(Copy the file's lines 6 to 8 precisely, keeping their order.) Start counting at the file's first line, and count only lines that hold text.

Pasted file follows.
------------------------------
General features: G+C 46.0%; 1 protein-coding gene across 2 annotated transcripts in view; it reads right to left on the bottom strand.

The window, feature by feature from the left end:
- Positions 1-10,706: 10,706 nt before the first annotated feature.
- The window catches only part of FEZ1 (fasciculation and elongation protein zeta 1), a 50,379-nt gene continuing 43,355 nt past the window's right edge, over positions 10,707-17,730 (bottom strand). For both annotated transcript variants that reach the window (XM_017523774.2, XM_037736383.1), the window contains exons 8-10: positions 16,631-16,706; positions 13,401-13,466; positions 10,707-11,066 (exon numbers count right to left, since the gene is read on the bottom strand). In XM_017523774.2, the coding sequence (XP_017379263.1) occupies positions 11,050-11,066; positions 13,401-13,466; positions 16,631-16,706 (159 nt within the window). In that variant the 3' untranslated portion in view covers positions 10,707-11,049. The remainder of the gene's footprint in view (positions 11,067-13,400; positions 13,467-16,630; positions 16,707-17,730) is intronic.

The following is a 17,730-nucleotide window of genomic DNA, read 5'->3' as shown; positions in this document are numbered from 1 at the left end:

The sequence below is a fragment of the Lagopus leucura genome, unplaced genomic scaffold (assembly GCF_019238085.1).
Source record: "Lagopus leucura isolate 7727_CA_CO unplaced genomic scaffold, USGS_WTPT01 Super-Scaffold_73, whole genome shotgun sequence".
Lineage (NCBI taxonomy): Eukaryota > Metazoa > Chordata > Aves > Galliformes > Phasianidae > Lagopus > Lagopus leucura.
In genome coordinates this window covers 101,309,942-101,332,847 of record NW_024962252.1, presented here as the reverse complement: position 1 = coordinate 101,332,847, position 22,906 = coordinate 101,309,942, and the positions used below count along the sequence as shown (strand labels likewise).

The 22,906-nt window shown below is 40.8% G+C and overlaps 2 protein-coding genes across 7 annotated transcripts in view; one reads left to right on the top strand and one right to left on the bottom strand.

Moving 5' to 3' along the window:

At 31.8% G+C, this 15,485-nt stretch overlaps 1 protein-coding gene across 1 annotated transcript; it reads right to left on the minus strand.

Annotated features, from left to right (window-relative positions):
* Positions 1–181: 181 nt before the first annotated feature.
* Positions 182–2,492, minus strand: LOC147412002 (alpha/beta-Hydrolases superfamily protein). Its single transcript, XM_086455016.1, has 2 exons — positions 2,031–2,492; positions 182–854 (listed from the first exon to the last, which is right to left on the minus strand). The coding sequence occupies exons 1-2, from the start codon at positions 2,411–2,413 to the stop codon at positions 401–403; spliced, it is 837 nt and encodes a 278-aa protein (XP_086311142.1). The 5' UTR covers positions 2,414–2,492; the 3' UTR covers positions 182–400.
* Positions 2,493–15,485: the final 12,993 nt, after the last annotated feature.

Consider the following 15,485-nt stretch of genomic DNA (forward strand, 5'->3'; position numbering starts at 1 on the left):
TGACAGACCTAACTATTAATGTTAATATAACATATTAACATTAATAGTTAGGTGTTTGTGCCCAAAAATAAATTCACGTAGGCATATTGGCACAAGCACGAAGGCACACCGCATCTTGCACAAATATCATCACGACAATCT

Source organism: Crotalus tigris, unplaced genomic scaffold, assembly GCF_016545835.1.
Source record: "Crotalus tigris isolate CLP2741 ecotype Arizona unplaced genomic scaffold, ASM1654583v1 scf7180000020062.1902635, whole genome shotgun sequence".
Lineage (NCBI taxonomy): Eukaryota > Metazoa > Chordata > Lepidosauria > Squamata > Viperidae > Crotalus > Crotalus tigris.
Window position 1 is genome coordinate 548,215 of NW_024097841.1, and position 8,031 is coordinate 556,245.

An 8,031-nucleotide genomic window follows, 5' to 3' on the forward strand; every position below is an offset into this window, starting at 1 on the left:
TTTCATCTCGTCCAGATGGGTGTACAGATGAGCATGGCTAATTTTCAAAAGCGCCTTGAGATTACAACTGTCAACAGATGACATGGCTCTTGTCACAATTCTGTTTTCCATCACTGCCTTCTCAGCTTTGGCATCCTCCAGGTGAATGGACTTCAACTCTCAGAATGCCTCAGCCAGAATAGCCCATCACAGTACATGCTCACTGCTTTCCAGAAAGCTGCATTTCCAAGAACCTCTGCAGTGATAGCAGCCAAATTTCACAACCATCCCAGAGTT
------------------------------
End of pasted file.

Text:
The sequence below is a fragment of the Lagopus leucura genome, unplaced genomic scaffold (assembly GCF_019238085.1).
Source record: "Lagopus leucura isolate 7727_CA_CO unplaced genomic scaffold, USGS_WTPT01 Super-Scaffold_73, whole genome shotgun sequence".
Lineage (NCBI taxonomy): Eukaryota > Metazoa > Chordata > Aves > Galliformes > Phasianidae > Lagopus > Lagopus leucura.